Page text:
According to his latest biographer, Marlon Brando (1924-2004) was a voracious reader, social activist and insightful actor.
Mizruchi (English/Boston Univ.; The Rise of Multicultural America, 2008, etc.) bases her study on considerable new sources: Brando’s huge library of annotated books, film scripts and research notes, as well as interviews with friends and family members. “I can report,” she writes, “that Brando’s hunger for knowledge was as insatiable as his more legendary appetites for women and food.” She believes that Brando was a victim of sexism; his good looks and gossip about “the endless women and romantic affairs” led to his being stereotyped as an intellectual lightweight. Mizruchi argues that he was a serious student of philosophy, literature, history, and Western and Eastern religions. In the 1950s, as his reputation was established by performances in A Streetcar Named Desire and On The Waterfront, his reading became “focused on three main areas: comparative philosophy and religion; Asian cultures, including their histories, languages, and arts; and social scientific theory (politics and psychology in particular).” His readings, Mizruchi asserts, influenced his choice of roles, in which he hoped to convey some social or political message. Although he was chided for outspoken political views that some deemed naïve, the author claims that Brando consciously “treated his celebrity as a means to public ends.” His causes included Native American rights, civil rights for African-Americans, UNICEF and the environment. Mizruchi chronicles Brando’s career, highlighting his deliberations over roles, his profuse annotations of scripts and his efforts to deeply understand his characters. Even when he took parts just for the money, “Brando sought to balance lucrative projects against those he did for idealistic purposes.”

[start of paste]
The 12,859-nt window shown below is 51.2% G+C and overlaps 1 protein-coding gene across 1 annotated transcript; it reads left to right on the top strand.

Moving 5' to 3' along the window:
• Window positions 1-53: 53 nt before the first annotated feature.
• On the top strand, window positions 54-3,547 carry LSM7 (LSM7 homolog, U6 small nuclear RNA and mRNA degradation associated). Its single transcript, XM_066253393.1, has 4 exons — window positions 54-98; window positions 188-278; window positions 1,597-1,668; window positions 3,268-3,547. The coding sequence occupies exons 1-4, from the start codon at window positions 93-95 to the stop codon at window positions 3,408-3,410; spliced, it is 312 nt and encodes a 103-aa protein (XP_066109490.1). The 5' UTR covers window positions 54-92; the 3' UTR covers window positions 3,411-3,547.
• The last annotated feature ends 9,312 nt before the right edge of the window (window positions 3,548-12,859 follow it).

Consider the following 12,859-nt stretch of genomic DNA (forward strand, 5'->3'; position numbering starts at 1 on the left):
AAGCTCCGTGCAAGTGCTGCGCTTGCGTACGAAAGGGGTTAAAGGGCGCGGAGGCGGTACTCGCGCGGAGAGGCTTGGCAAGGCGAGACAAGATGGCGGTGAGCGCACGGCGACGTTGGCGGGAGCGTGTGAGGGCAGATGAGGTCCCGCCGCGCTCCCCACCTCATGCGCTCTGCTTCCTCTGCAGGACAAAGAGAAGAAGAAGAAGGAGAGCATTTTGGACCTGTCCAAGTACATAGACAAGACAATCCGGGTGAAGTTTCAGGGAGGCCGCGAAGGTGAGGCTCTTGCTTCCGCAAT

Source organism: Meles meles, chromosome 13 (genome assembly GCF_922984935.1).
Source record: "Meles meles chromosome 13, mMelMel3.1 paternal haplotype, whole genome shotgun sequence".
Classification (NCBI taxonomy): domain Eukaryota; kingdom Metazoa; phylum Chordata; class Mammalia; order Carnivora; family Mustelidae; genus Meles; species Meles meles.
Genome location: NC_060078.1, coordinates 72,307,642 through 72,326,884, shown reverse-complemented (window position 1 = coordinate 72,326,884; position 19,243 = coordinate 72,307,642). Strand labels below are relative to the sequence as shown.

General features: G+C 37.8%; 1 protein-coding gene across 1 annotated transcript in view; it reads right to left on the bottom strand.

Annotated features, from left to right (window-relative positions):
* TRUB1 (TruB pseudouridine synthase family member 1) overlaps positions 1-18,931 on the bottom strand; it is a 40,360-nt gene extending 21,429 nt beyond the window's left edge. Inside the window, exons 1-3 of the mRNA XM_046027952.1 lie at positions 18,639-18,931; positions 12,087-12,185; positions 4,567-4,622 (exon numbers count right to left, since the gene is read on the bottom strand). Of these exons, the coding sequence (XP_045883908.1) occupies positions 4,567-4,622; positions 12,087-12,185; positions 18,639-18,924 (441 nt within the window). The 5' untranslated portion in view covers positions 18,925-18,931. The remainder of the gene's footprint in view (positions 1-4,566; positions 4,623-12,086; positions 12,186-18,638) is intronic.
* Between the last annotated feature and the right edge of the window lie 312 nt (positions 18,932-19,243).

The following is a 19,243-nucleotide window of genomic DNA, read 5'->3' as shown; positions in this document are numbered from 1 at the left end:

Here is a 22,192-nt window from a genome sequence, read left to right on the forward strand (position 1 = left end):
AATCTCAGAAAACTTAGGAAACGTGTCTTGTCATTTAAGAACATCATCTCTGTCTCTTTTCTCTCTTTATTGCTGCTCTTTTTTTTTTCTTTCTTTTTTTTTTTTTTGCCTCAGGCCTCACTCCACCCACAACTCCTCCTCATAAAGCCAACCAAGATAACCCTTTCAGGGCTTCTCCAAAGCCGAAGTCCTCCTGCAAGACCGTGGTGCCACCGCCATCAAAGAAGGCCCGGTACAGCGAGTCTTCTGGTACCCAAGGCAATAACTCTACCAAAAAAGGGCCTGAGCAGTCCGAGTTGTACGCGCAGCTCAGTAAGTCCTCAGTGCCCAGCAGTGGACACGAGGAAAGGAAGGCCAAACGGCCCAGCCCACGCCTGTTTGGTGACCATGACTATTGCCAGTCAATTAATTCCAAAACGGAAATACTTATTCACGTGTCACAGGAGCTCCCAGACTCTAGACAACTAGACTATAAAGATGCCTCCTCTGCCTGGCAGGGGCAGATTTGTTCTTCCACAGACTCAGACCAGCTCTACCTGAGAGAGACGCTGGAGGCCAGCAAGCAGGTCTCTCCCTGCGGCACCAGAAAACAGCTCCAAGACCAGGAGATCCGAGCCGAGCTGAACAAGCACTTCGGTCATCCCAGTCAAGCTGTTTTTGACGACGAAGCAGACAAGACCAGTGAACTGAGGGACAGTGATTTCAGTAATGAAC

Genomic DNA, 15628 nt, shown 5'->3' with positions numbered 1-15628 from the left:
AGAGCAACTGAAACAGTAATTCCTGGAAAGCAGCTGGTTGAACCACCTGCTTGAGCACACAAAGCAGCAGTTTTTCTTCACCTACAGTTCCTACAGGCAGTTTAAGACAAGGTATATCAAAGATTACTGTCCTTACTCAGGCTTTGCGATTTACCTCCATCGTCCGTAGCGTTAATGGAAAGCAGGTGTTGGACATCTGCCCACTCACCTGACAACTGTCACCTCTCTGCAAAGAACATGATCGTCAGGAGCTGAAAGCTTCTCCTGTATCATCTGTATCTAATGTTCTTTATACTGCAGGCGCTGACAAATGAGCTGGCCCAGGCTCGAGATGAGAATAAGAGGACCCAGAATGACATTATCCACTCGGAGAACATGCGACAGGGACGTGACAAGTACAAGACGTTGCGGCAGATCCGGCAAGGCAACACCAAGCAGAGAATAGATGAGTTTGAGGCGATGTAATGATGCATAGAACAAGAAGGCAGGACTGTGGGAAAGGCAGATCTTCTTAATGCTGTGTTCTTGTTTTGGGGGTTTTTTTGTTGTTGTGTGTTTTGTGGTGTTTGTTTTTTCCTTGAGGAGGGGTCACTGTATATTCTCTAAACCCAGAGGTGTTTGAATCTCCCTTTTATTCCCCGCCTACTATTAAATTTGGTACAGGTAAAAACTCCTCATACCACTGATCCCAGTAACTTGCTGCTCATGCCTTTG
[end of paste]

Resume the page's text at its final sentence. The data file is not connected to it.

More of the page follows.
Admitting that she has been obsessed with Brando since she was a teenager, Mizruchi paints a sympathetic and respectful portrait of a man far different from the self-absorbed, self-indulgent one who emerges in other biographies.